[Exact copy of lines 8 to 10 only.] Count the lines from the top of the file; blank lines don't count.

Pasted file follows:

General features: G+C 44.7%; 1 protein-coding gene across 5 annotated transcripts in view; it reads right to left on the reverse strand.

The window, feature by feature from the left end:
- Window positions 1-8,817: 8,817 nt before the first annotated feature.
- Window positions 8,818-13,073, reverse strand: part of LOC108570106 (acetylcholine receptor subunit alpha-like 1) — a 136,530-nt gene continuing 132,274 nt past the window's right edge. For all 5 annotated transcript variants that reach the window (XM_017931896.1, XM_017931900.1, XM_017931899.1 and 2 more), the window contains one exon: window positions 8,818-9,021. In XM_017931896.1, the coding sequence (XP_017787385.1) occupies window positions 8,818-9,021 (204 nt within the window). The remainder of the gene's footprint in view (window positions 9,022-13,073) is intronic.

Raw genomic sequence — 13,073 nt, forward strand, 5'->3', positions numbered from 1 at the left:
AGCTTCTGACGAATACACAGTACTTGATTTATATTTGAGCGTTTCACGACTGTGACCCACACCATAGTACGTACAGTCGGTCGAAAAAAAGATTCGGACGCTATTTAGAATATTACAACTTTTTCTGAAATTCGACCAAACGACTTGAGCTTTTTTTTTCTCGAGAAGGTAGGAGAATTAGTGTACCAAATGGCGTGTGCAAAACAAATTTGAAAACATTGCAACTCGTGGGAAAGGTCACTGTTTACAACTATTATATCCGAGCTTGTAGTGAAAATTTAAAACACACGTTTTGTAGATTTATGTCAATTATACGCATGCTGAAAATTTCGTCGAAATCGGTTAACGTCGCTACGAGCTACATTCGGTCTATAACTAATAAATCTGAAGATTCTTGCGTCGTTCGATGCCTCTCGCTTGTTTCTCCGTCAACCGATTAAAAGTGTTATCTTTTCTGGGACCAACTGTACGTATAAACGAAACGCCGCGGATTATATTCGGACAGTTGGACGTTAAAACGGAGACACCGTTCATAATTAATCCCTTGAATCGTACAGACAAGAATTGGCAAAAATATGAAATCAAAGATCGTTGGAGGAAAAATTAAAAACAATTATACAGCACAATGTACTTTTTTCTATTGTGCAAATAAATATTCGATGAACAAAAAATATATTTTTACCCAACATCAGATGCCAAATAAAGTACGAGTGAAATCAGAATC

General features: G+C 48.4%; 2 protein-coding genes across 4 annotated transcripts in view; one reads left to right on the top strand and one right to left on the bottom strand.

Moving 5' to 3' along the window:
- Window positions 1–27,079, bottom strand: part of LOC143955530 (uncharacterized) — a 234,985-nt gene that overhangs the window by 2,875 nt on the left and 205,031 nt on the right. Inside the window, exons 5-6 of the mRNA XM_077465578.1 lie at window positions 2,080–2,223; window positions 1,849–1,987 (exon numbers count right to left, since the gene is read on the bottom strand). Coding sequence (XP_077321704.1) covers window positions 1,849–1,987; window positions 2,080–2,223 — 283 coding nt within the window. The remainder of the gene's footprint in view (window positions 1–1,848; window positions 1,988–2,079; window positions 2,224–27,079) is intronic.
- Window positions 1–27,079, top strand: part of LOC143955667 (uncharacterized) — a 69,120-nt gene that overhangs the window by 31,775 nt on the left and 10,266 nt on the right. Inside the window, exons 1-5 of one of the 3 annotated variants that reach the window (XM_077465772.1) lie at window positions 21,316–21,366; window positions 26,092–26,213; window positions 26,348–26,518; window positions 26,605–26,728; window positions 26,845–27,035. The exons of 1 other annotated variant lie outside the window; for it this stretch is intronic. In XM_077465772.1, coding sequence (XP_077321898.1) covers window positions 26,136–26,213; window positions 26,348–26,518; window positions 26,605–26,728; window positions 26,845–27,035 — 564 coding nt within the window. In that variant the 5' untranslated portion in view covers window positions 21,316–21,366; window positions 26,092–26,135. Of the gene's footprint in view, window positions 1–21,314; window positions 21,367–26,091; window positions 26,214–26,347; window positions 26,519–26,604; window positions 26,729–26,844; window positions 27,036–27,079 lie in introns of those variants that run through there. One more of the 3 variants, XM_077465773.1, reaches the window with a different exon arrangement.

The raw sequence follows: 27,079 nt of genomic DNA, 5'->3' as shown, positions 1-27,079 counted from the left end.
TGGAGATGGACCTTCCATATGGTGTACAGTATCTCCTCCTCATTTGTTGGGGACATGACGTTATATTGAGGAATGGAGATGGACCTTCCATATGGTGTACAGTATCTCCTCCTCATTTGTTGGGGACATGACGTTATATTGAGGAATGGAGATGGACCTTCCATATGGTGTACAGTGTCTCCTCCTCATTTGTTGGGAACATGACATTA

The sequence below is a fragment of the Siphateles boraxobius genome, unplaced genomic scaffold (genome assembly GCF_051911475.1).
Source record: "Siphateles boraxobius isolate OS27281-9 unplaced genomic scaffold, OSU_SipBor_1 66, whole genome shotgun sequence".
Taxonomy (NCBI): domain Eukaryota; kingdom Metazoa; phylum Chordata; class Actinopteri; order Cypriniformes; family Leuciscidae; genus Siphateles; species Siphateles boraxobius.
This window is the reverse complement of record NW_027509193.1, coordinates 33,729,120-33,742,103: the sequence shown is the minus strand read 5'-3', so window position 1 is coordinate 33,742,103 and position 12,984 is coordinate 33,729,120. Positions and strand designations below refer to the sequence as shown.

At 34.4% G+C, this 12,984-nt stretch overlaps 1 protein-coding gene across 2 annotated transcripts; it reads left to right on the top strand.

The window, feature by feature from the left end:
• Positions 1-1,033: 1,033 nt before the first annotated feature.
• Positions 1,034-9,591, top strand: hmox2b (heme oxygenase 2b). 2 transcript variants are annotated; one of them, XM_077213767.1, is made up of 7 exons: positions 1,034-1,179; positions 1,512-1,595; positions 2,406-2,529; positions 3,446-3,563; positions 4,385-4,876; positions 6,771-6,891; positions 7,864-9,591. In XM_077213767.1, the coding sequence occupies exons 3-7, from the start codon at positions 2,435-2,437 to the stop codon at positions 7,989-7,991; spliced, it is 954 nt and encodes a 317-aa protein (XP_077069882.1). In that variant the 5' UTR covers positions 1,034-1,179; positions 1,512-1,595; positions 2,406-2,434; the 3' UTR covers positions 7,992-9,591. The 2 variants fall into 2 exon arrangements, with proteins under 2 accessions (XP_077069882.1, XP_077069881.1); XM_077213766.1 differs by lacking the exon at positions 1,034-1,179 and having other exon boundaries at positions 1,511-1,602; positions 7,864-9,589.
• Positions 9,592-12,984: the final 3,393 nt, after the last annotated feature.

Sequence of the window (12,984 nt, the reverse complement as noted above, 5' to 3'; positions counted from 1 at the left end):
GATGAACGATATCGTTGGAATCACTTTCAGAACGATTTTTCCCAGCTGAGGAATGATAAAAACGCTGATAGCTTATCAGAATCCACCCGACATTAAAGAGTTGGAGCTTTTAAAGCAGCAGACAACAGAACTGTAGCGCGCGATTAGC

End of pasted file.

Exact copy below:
Moving 5' to 3' along the window:
- Window positions 1–27,079, bottom strand: part of LOC143955530 (uncharacterized) — a 234,985-nt gene that overhangs the window by 2,875 nt on the left and 205,031 nt on the right. Inside the window, exons 5-6 of the mRNA XM_077465578.1 lie at window positions 2,080–2,223; window positions 1,849–1,987 (exon numbers count right to left, since the gene is read on the bottom strand). Coding sequence (XP_077321704.1) covers window positions 1,849–1,987; window positions 2,080–2,223 — 283 coding nt within the window. The remainder of the gene's footprint in view (window positions 1–1,848; window positions 1,988–2,079; window positions 2,224–27,079) is intronic.
- Window positions 1–27,079, top strand: part of LOC143955667 (uncharacterized) — a 69,120-nt gene that overhangs the window by 31,775 nt on the left and 10,266 nt on the right. Inside the window, exons 1-5 of one of the 3 annotated variants that reach the window (XM_077465772.1) lie at window positions 21,316–21,366; window positions 26,092–26,213; window positions 26,348–26,518; window positions 26,605–26,728; window positions 26,845–27,035. The exons of 1 other annotated variant lie outside the window; for it this stretch is intronic. In XM_077465772.1, coding sequence (XP_077321898.1) covers window positions 26,136–26,213; window positions 26,348–26,518; window positions 26,605–26,728; window positions 26,845–27,035 — 564 coding nt within the window. In that variant the 5' untranslated portion in view covers window positions 21,316–21,366; window positions 26,092–26,135. Of the gene's footprint in view, window positions 1–21,314; window positions 21,367–26,091; window positions 26,214–26,347; window positions 26,519–26,604; window positions 26,729–26,844; window positions 27,036–27,079 lie in introns of those variants that run through there. One more of the 3 variants, XM_077465773.1, reaches the window with a different exon arrangement.